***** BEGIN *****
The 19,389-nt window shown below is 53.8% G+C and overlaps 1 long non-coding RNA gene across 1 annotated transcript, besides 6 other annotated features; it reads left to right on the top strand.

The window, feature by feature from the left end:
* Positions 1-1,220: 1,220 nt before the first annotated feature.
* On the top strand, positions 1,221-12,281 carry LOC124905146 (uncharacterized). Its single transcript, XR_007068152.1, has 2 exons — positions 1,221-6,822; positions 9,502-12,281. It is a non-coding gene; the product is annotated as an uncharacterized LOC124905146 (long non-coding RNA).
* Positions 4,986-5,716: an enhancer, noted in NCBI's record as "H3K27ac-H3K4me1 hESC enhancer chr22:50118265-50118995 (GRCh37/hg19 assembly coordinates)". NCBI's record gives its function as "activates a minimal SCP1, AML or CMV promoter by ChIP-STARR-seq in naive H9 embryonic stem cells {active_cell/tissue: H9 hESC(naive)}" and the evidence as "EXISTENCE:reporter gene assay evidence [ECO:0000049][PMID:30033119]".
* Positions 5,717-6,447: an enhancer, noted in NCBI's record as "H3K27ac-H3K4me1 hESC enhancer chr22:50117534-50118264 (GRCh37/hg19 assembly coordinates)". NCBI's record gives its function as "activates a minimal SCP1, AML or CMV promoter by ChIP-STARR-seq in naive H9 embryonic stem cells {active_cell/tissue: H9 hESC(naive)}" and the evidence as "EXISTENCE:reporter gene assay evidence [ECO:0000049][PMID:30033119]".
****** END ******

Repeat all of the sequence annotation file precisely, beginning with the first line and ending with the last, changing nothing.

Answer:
The 19,389-nt window shown below is 53.8% G+C and overlaps 1 long non-coding RNA gene across 1 annotated transcript, besides 6 other annotated features; it reads left to right on the top strand.

The window, feature by feature from the left end:
* Positions 1-1,220: 1,220 nt before the first annotated feature.
* On the top strand, positions 1,221-12,281 carry LOC124905146 (uncharacterized). Its single transcript, XR_007068152.1, has 2 exons — positions 1,221-6,822; positions 9,502-12,281. It is a non-coding gene; the product is annotated as an uncharacterized LOC124905146 (long non-coding RNA).
* Positions 4,986-5,716: an enhancer, noted in NCBI's record as "H3K27ac-H3K4me1 hESC enhancer chr22:50118265-50118995 (GRCh37/hg19 assembly coordinates)". NCBI's record gives its function as "activates a minimal SCP1, AML or CMV promoter by ChIP-STARR-seq in naive H9 embryonic stem cells {active_cell/tissue: H9 hESC(naive)}" and the evidence as "EXISTENCE:reporter gene assay evidence [ECO:0000049][PMID:30033119]".
* Positions 5,717-6,447: an enhancer, noted in NCBI's record as "H3K27ac-H3K4me1 hESC enhancer chr22:50117534-50118264 (GRCh37/hg19 assembly coordinates)". NCBI's record gives its function as "activates a minimal SCP1, AML or CMV promoter by ChIP-STARR-seq in naive H9 embryonic stem cells {active_cell/tissue: H9 hESC(naive)}" and the evidence as "EXISTENCE:reporter gene assay evidence [ECO:0000049][PMID:30033119]".